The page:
Imagine someone comes over and asks you what’s the one push that caused this flywheel to be spinning so fast. You would be thinking – what an absurd question. Because it’s not a single push, but rather the cumulative effect of the pushes applied upon the flywheel.
This phenomenon describes what we observe in the world today. From the outside, people saw the success as dramatic breakthroughs. But from the inside, those who have been working on it feel completely different. It was more like an organic development process. There’s no single event or action that results in the transformation from good to great.
Amazon Flywheel – Investment Flywheel
Source: Amazon / Flywheel
To illustrate how we can use this concept of Flywheel, let’s take a look at the case study of Amazon.
Author, Brad Stone, of the book “The Everything Store: Jeff Bezos and the Age of Amazon”, explained Amazon’s Flywheel effect during the company’s early days as follow:
“Lower prices led to more customer visits. More customers increased the volume of sales and attracted more commission-paying third-party sellers to the site. That allowed Amazon to get more out of fixed costs like the fulfillment centers and the servers needed to run the website. This greater efficiency then enabled it to lower prices further. Feed any part of this flywheel, they reasoned, and it should accelerate the loop.”
The idea here is that growth is what the company is pursuing. In order to achieve that, there’s many things they can do. By having a central goal, with key elements that drive the growth in a flywheel manner, the result can be exponential. Because it becomes self-fulfilling after some time.
So, whatever decisions management makes, from small tweaks on its website to strategic expansion into different business areas, the flywheel model provides a direction for the people making the decisions. These decisions should feed the flywheel in the direction of growth.
For example, installing more servers to plan for increased traffic down the road will eat into the company’s profit. But it will prepare Amazon to be ready for growth during the internet boom. Hence, between profit and growth, the flywheel will point the company’s executives to the direction of growth in the early days, to capture market share in the online retail industry.
Now you can see why crafting out your own Flywheel can be immensely powerful to help you make day-to-day decisions.
My Investment Flywheel
Source: Carepital / Charlie – My Flywheel For Investing
Just to illustrate, the diagram shows the simple Flywheel I have drawn out for my investment model.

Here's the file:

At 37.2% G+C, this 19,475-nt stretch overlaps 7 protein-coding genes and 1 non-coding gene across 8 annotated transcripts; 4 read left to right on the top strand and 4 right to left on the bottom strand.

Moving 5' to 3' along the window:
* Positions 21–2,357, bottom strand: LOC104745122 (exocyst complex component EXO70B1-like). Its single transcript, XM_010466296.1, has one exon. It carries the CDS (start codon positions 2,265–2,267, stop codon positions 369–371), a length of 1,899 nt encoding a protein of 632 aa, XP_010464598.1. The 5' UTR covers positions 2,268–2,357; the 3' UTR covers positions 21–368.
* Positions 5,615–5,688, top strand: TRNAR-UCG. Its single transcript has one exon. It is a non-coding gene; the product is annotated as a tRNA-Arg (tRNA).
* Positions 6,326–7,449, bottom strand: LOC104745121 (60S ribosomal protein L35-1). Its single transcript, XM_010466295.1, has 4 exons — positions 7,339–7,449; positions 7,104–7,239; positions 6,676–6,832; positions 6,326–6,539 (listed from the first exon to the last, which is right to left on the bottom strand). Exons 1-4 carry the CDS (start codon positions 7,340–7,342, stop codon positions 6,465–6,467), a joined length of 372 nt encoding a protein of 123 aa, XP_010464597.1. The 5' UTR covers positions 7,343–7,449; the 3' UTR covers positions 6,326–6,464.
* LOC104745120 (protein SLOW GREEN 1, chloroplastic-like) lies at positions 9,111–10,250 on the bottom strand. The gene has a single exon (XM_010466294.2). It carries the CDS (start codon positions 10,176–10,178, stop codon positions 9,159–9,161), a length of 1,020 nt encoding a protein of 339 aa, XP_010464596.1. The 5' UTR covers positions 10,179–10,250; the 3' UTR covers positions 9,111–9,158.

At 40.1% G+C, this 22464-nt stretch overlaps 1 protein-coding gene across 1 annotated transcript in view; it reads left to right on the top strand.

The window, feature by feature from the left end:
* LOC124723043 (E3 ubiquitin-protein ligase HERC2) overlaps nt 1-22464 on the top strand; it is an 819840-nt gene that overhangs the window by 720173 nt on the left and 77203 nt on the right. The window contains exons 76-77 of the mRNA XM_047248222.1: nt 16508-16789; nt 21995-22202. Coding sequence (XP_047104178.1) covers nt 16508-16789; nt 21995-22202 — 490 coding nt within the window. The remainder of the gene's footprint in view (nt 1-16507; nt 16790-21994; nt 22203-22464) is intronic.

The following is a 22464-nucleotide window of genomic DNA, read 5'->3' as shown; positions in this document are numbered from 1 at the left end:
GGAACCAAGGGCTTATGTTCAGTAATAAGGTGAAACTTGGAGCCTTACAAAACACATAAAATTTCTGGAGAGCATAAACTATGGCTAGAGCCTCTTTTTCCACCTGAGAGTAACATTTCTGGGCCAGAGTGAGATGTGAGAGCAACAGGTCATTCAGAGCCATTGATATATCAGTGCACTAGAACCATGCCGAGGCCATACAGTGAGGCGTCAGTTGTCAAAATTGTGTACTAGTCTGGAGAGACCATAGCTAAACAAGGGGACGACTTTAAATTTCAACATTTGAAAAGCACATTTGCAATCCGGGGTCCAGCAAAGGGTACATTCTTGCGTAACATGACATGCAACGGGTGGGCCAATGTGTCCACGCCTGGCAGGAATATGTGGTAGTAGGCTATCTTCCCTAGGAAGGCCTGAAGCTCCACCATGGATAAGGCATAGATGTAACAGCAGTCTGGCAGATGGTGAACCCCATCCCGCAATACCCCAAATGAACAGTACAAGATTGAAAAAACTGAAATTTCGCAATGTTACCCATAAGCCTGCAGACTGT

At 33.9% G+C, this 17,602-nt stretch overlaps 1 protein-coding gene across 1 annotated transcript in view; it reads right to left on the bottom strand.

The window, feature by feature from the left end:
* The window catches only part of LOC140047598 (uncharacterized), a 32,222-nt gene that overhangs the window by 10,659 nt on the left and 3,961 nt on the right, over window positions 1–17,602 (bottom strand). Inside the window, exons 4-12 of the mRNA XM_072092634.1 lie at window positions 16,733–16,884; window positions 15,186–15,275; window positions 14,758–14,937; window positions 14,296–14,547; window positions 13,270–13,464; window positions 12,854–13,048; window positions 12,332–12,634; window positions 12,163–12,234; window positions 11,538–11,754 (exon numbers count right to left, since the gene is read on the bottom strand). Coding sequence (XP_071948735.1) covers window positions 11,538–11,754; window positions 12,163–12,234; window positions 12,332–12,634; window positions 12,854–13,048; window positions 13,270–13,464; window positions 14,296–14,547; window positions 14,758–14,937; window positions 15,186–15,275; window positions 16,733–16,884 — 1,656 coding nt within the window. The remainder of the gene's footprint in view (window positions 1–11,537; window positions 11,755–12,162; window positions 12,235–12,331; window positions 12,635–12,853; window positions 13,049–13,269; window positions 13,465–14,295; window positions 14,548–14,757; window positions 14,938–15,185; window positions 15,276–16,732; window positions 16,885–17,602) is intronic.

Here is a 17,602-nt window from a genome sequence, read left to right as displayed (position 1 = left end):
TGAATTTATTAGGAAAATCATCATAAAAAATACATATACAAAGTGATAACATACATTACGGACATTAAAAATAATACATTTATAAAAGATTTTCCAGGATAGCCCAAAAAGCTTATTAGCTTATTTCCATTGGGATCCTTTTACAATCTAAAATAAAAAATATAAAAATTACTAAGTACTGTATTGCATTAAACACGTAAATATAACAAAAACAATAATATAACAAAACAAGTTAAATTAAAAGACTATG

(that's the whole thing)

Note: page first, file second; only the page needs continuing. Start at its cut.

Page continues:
I have chosen a more value investing approach for my own investment as a result.
First of all, I have always been interested in studying businesses. This is so I can learn for both my entrepreneurial and investment pursuits. Hence, it suits my character and what I’m doing better.
Since reading and researching about businesses is of interest to me, it will make the process more enjoyable. Thus, allowing me to find more investment opportunities.
With that, I should be able to boost the returns on my investment (ROI).
As I build up on my portfolio and earn higher ROI, this will eventually allow me to reap more income and returns. Hence, giving me more time and resources to do what I want.
With more time and resources, I can engage in deeper research work. And I will have the ability to pay for more quality data and materials. These will enhance the quality of my research and cumulative knowledge in the areas of business and investing.
Eventually this should allow me to determine more higher quality investment opportunities. And the loop goes on.
That’s why I chose a long-term value investing approach. Because, I find it being a better fit for myself and what I’m doing to create a viable flywheel effect.
That’s not to say that doing short-term trades is not good. You have to determine for yourself and find something that fits nicely for you.
The exercise of crafting out your flywheel will not only help you to be clearer on a day-to-day basis. But also create a coherent strategy that will enable you to reach your goals more optimally.
There can be different flywheels for different parts of your life. Whether it is in business, investment or life in general. And don’t be fixated on coming up with the perfect flywheel. It can be an iterative process. You can always add or remove items on the flywheel as you progress. So do give it some thoughts, and craft one that works for you.
Let me know your thoughts on this, and share with us your investment Flywheel in the comment below.
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Keep learning and happy investing. 🙂